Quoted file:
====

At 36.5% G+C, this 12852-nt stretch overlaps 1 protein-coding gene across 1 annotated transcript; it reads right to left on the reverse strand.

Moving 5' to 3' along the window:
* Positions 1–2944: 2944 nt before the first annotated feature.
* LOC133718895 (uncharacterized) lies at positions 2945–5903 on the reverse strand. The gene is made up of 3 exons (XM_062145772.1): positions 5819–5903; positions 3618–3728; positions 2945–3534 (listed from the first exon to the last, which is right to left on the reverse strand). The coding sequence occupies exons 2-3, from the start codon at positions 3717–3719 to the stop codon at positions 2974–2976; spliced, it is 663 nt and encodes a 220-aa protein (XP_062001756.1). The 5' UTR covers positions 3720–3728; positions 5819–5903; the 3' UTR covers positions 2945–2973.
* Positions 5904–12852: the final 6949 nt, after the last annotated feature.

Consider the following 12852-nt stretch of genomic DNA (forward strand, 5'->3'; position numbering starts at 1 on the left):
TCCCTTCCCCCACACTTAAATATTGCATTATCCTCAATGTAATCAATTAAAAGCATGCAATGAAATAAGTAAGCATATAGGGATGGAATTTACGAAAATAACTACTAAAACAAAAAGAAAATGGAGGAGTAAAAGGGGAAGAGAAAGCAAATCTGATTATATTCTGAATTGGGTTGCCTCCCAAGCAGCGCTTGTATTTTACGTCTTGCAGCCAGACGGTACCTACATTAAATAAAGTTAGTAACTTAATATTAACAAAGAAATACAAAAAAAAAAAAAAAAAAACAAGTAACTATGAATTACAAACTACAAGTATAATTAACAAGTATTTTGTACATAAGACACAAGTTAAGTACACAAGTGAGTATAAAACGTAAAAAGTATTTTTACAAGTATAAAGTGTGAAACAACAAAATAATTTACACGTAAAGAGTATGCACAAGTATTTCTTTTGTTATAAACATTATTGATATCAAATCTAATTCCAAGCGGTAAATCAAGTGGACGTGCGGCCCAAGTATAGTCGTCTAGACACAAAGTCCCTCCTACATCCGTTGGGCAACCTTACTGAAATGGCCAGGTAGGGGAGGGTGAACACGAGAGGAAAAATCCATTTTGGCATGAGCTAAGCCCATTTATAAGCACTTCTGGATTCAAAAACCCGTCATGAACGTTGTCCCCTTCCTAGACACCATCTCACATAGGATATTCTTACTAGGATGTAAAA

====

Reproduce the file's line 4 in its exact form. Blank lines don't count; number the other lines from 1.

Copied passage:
* LOC133718895 (uncharacterized) lies at positions 2945–5903 on the reverse strand. The gene is made up of 3 exons (XM_062145772.1): positions 5819–5903; positions 3618–3728; positions 2945–3534 (listed from the first exon to the last, which is right to left on the reverse strand). The coding sequence occupies exons 2-3, from the start codon at positions 3717–3719 to the stop codon at positions 2974–2976; spliced, it is 663 nt and encodes a 220-aa protein (XP_062001756.1). The 5' UTR covers positions 3720–3728; positions 5819–5903; the 3' UTR covers positions 2945–2973.